Tuesday, 24 January 2012

Olympics art commissions - meh

NVA's Speed of Light

Will the Cultural Olympiad create any genuinely exciting and innovative creative projects or will they all be as equally worthy and inclusive as each other? Discuss.

Other than Martin Creed's brilliantly simple and insouciant bells project, there seem to be quite a lot of projects happening for 2012 which do generate an inward groan on my part. And a bit of a rant on this blog.

Why does everyone have to be able to get involved and take part? Is it because participation in art projects justifies their expense, because at least everyone had a good time even if the project itself was actually a load of crap? Why can't we just commission an artist to deliver a great creative project?

NVA's Speed of Light in Scotland is a case in point - and I used to think some of their work looked really interesting. Speed of Light might even turn out to be quite good, but the whole concept smacks of being dreamt up to tick inclusion boxes and keep funders happy, most gratingly by linking sport and art (never the most comfortable of partnerships). Reading their website is immediately off-putting. It is so incredibly full of puff...the project is 'a tremendous fusion of sport and innovative culture.....Edinburgh’s iconic mountain [Arthur's Seat] will be brought to life through sporting endeavour and performative visual art.' 

Just tell us what the project is in straightforward terms and let us decide whether it is 'tremendous' and 'breathtaking' or not. It might chuck it down with rain the whole time and be a total washout.

The project consists of a group of runners wearing 'specially designed light suits' running up Arthur's Seat. Audience members will 'generate light through the movement of bespoke walking staffs'. So basically it's a load of glorified and wearable giant glowsticks? And people have to buy tickets to this project that features 250 volunteers and is still costing £500,000?! (I normally hate it when journalists mention how much projects cost, but £500,000 for Speed of Light - is it really worth it?)

I will reserve my judgement fully until the project actually happens in August as it could be spectacular, but NVA's Director does himself no favours by making comments like this: 

“The beautiful exteriority of Speed of Light seen from afar, versus the sweaty reality of the runner, gives the work a tension.”

The 'beautiful exteriority'? And people think artists talk a load of cobblers?

Other more solid projects include this by Clare Woods: 
With thanks to Hepworth Wakefield for the photo

And this by Monica Bonvicini:
Photo by Darren Lewis

Both on the Olympic site, at least there will be something left at the end apart from a few bedraggled light suits. 

To read an entertainling article about the Speed of Light project, visit:

There's another interesting article, this one about the South West's £500k Cultural Olympiad project, Nowhere Island, here: http://www.guardian.co.uk/environment/blog/2011/sep/22/olympic-arctic-art 

Friday, 13 January 2012

Neville Gabie Orchard project in Nottingham for Sneinton Market

Neville Gabie's Orchard project for Sneinton Market Square, which has recently been redeveloped by Patel Taylor Architects, has been commissioned by Nottingham City Council.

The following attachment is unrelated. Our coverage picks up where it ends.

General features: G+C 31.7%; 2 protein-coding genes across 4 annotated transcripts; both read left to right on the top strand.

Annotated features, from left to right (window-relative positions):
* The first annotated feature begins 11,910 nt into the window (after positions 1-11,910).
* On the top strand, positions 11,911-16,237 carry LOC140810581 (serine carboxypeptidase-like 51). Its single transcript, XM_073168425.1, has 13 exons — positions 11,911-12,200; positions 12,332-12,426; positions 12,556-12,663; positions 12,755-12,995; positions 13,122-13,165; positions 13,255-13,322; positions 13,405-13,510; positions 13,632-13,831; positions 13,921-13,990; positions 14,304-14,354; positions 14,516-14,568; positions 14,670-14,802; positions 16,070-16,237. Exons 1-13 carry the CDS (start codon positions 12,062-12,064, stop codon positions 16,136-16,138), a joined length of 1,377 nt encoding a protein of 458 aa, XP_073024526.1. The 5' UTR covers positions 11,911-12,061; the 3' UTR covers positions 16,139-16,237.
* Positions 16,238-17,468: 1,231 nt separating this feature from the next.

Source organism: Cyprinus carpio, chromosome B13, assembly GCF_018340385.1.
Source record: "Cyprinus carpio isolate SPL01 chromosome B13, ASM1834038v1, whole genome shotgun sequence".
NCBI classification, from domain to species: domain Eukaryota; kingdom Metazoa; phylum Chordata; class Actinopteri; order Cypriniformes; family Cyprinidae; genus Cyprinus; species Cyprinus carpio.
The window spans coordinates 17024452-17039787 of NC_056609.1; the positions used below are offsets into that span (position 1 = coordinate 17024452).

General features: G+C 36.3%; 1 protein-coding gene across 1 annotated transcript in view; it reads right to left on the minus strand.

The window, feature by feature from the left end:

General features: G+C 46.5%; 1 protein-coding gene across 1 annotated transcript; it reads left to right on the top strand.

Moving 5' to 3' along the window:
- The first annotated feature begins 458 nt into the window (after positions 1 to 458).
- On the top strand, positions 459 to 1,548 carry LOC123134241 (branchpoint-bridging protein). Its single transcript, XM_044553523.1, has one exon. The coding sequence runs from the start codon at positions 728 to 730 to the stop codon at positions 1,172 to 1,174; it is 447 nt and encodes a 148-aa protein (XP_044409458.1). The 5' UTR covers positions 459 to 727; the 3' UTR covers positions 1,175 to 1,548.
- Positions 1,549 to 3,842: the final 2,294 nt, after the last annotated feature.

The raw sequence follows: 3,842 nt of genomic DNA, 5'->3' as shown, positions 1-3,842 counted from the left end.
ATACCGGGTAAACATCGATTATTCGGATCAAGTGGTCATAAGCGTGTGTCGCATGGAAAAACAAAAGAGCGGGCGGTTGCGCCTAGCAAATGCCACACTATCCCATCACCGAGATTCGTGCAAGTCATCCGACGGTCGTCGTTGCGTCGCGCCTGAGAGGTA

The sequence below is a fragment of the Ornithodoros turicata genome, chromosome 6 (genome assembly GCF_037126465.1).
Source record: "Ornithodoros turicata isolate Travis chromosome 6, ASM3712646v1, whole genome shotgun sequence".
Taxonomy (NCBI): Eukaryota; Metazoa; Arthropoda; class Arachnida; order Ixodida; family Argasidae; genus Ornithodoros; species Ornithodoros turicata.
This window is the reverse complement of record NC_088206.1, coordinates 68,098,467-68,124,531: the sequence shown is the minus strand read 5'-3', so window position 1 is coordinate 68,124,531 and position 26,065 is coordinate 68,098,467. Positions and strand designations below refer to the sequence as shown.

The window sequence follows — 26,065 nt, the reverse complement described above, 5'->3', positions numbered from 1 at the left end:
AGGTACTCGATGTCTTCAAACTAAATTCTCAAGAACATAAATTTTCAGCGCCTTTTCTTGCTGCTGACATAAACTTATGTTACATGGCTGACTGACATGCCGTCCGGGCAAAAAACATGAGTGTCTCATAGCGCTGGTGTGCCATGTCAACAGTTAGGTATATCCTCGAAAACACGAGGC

The project has included the planting of a series of apple trees in the square, intended for communal use. The artist will also donate apple trees of 100 different varieties to local residents, schools and community organisations in the Sneinton and St Anns areas of Nottingham, to create a diverse urban orchard spanning the east side of the city. The project is an expression of the City Council's commitment to the production of urban food and community engagement, and the artist has worked closely with the market traders' association.

The new market square design by Patel Taylor

Orchard has been managed by the Contemporary Art Society with local curator Jennie Syson.
The project is both an art project and a programme of events, which included an exhibition, a symposium and a feast alongside night time projections in December 2011. Apple Day was also celebrated back in October.

To find out more about the project, visit the project website at www.orchardsneinton.co.uk 

Tuesday, 10 January 2012

Tonkin Liu unveil second artwork in Burnley

Architects Tonkin Liu have completed Rainbowgate, their second artwork for Burnley after the Singing Ringing Tree. Located near the entrance to the shared Burnley College and University of Central Lancashire campus, the artwork acts as a shelter from the rain, creating a meeting place and resting point. The artwork is part of a redesign of the public realm in this crucial area which acts as an entry point to the town from the motorway, and will also form part of the new 'knowledge quarter'. The public realm work is intended to be a catalyst for attracting businesses, interest and pride in the area.

The local paper website article has a comment after it that the artwork 'looks like a lemon squeezer' - I usually like the nicknames that artworks get locally as it starts to feel as if they are owned....a perforated footbridge where I live in Bristol near Temple Meads station gets called 'the cheese grater'.